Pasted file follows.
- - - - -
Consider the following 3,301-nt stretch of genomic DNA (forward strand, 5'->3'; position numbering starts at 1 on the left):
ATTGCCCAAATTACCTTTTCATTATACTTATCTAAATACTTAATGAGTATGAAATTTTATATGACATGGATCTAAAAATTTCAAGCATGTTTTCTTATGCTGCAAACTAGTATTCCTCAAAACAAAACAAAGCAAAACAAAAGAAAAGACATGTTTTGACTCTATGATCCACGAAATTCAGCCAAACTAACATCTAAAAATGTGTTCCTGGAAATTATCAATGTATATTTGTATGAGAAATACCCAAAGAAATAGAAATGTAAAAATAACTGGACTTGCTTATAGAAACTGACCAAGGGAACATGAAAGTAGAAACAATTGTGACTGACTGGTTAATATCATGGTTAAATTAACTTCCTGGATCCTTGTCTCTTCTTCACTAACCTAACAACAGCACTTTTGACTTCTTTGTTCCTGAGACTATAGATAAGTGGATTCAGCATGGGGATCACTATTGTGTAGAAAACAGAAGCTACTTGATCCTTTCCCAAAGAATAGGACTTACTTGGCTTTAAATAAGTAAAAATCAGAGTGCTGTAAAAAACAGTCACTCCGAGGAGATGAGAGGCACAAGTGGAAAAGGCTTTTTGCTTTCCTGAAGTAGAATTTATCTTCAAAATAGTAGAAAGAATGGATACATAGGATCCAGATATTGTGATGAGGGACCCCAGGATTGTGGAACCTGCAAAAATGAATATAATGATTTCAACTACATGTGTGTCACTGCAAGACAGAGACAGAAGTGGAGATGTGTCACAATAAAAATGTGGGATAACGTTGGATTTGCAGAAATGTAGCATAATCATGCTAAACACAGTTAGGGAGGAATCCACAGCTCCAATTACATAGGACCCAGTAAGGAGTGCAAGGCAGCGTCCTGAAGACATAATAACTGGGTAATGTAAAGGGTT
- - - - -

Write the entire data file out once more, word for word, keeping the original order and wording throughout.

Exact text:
Consider the following 3,301-nt stretch of genomic DNA (forward strand, 5'->3'; position numbering starts at 1 on the left):
ATTGCCCAAATTACCTTTTCATTATACTTATCTAAATACTTAATGAGTATGAAATTTTATATGACATGGATCTAAAAATTTCAAGCATGTTTTCTTATGCTGCAAACTAGTATTCCTCAAAACAAAACAAAGCAAAACAAAAGAAAAGACATGTTTTGACTCTATGATCCACGAAATTCAGCCAAACTAACATCTAAAAATGTGTTCCTGGAAATTATCAATGTATATTTGTATGAGAAATACCCAAAGAAATAGAAATGTAAAAATAACTGGACTTGCTTATAGAAACTGACCAAGGGAACATGAAAGTAGAAACAATTGTGACTGACTGGTTAATATCATGGTTAAATTAACTTCCTGGATCCTTGTCTCTTCTTCACTAACCTAACAACAGCACTTTTGACTTCTTTGTTCCTGAGACTATAGATAAGTGGATTCAGCATGGGGATCACTATTGTGTAGAAAACAGAAGCTACTTGATCCTTTCCCAAAGAATAGGACTTACTTGGCTTTAAATAAGTAAAAATCAGAGTGCTGTAAAAAACAGTCACTCCGAGGAGATGAGAGGCACAAGTGGAAAAGGCTTTTTGCTTTCCTGAAGTAGAATTTATCTTCAAAATAGTAGAAAGAATGGATACATAGGATCCAGATATTGTGATGAGGGACCCCAGGATTGTGGAACCTGCAAAAATGAATATAATGATTTCAACTACATGTGTGTCACTGCAAGACAGAGACAGAAGTGGAGATGTGTCACAATAAAAATGTGGGATAACGTTGGATTTGCAGAAATGTAGCATAATCATGCTAAACACAGTTAGGGAGGAATCCACAGCTCCAATTACATAGGACCCAGTAAGGAGTGCAAGGCAGCGTCCTGAAGACATAATAACTGGGTAATGTAAAGGGTT